Emacs daemon as a runit "user service"


Updated: See this section for information about new requirements for Emacs 27+!

A while back, I wrote about setting up a runit service for an Emacs daemon. The idea behind that post was that you'd have a system-level service for your user Emacs session. But what if you want a "user service", like what systemd-using folks have? Read on to find out how to replicate this with runit!

What Is A User Service?

First off, what even is a user service? As a reference, see this piece by Bozhidar Batsov about running Emacs with systemd's version of user services. With runit, it's simply a runsvdir that your user can write to. 1 2

Your User's Runsvdir

Before you can have a user service for your Emacs daemon, you've got to have a service for your user services! This is because runit has no specific notion of user versus system services. So if you want a user to be able to easily manage some services, simply give them their own runsvdir.

The /etc/sv/hristos-runsvdir/run file for that looks like this:

exec 2>&1
exec chpst -u $user runsvdir /home/$user/.local/sv

Enable that, and now your user can write to $HOME/.local/sv as a service directory. It's also possible to enable logging for this or any child services, if desired.

The Emacs Daemon User Service

The "user service" file (/home/hristos/.local/sv/emacs-daemon/run) doesn't look much different than the system-wide version:

export USER=hristos
export HOME=/home/$USER
export PATH=$HOME/.local/bin:$PATH
# Needed for Emacs 27.1+
export XDG_RUNTIME_DIR=/run/user/$(id -g $USER)
# .. any other variables you need can go here ..

cd $HOME

exec /usr/bin/emacs --fg-daemon=$USER-emacsd

The most noteable change here is that the command no longer uses chpst to run as a certain user, and the trailing output redirection (2>&1) is also omitted due to that being handled by the parent "user service" service as described above.

Also note that as of Emacs 27.1, you may need to specify the XDG_RUNTIME_DIR environment variable so that it can talk to your desktop session. This will require that you have elogind installed and running on your Void Linux system - other distributions may vary.


As before, I'm using some fish functions to simplify interracting with services:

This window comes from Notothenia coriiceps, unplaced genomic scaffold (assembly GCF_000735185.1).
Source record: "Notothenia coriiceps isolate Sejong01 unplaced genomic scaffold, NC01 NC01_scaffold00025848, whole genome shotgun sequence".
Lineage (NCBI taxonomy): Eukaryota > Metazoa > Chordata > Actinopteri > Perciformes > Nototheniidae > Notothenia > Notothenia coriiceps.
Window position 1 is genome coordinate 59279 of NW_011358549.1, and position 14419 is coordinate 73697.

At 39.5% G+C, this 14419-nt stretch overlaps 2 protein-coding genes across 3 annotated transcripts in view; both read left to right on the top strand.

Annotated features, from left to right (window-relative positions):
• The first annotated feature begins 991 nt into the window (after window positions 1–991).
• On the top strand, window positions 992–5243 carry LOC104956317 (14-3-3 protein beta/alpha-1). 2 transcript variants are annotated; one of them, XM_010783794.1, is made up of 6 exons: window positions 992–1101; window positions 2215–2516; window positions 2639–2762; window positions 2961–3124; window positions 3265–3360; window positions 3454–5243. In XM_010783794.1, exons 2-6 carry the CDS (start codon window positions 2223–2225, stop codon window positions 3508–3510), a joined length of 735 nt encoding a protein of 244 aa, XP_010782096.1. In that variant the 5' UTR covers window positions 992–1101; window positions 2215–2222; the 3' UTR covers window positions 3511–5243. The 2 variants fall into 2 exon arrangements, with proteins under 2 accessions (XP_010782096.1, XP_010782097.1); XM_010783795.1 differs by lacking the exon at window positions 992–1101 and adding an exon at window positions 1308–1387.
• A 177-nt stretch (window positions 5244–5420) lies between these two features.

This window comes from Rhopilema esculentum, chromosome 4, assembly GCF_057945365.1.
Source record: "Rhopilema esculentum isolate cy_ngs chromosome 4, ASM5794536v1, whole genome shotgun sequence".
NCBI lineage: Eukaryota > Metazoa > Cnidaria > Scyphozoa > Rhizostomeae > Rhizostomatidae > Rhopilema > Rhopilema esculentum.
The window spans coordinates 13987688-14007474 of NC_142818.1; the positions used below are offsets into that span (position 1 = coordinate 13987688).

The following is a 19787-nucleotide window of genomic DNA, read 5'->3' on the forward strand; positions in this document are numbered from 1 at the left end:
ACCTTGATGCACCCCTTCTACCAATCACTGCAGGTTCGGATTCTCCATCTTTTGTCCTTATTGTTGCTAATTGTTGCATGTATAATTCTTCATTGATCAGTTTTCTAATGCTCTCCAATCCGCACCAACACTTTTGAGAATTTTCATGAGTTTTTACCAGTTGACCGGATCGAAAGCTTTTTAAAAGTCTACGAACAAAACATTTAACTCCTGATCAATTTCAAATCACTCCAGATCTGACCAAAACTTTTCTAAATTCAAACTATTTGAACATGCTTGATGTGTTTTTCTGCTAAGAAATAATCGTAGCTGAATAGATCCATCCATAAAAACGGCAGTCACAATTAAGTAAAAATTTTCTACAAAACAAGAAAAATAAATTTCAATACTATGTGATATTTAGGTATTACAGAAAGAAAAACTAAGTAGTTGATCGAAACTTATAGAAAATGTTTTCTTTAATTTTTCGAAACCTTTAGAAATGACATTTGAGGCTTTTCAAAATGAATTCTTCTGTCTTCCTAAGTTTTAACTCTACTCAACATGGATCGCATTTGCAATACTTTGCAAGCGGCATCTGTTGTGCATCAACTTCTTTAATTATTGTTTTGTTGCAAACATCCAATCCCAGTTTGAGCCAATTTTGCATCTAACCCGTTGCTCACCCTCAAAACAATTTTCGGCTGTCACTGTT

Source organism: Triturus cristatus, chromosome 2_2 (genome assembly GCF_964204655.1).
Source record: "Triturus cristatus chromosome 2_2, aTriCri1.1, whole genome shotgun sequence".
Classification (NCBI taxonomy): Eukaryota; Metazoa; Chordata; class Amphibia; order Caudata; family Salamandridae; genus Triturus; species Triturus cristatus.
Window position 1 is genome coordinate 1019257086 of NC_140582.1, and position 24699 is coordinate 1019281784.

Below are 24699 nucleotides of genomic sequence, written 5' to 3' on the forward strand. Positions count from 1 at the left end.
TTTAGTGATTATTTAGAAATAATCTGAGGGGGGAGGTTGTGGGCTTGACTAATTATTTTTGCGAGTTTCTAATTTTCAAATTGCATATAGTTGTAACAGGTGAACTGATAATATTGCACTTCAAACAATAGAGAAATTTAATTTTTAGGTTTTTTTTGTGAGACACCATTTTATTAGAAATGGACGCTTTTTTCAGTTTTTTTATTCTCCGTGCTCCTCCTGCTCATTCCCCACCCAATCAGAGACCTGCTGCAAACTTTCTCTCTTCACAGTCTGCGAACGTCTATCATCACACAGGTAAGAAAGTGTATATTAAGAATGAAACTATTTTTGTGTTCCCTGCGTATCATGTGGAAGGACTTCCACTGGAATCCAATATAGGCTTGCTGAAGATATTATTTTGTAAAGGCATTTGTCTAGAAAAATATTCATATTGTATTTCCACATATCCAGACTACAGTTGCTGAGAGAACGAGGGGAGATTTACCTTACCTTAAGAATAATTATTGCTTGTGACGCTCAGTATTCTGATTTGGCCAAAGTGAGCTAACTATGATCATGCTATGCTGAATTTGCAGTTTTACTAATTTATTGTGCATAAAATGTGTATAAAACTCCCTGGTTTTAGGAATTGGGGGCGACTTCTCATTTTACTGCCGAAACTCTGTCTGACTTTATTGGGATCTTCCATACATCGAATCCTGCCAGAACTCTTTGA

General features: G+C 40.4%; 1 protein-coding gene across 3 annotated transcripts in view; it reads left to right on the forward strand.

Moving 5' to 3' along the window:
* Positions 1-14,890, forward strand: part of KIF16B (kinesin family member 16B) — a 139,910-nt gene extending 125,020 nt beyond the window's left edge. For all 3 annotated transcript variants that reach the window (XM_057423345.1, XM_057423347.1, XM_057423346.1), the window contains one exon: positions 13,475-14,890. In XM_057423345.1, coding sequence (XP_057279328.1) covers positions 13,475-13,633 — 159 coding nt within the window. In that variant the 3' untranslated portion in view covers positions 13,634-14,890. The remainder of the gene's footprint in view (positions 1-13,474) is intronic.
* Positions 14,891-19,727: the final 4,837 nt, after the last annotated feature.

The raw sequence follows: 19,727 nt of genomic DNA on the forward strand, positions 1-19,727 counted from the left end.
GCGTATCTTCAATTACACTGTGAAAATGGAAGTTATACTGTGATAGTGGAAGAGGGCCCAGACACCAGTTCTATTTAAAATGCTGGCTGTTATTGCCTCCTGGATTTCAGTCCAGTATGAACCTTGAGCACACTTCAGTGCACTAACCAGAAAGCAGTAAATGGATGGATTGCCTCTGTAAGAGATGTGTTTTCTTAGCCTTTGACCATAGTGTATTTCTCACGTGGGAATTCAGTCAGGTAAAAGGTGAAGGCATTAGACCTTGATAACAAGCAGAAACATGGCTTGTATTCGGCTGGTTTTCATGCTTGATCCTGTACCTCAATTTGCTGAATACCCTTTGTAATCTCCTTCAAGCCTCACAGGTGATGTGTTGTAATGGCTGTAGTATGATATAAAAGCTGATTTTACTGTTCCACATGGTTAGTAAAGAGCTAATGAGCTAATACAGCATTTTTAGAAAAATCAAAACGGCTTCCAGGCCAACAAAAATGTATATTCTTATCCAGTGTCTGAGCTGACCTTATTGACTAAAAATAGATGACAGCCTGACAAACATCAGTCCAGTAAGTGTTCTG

# A shortcut function for interacting with user services:
function usv
    env SVDIR=$HOME/.local/sv sv $argv

# A shortcut function for launching an Emacs client process that connects to my daemon:
function emacs
    command emacsclient --socket-name=hristos-emacsd -c -n $argv ; or \
        zenity --error --no-wrap --text 'Failed to connect to the Emacs daemon!' ^/dev/null

I call that emacs function externally like this: fish -c "emacs".

Sudo Rules?

The method described above, utilizing "user services", is a bit better because it doesn't require any kind of privilege escalation outside of enabling the initial runsvdir. But can you use a system-level service without such escalation?

It turns out it is indeed also possible to have an Emacs daemon at the system-level but not require sudo or other privilege elevation methods. That's definitely worth checking out if a "user service" isn't something you need. 3


There you have it, "user services" for runit and an Emacs daemon service for it. Is it one-to-one, the same as in systemd-land? No, but it is close enough where it matters and allows quite a bit of flexibility. Happy daemon-ing!

Footnotes And References

1 runsvdir - starts and monitors a collection of runsv(8) processes

2 Does runit support user-specific services?

3 Is it possible to allow a user other than root to control a service

This page was last modified on: 2020-07-30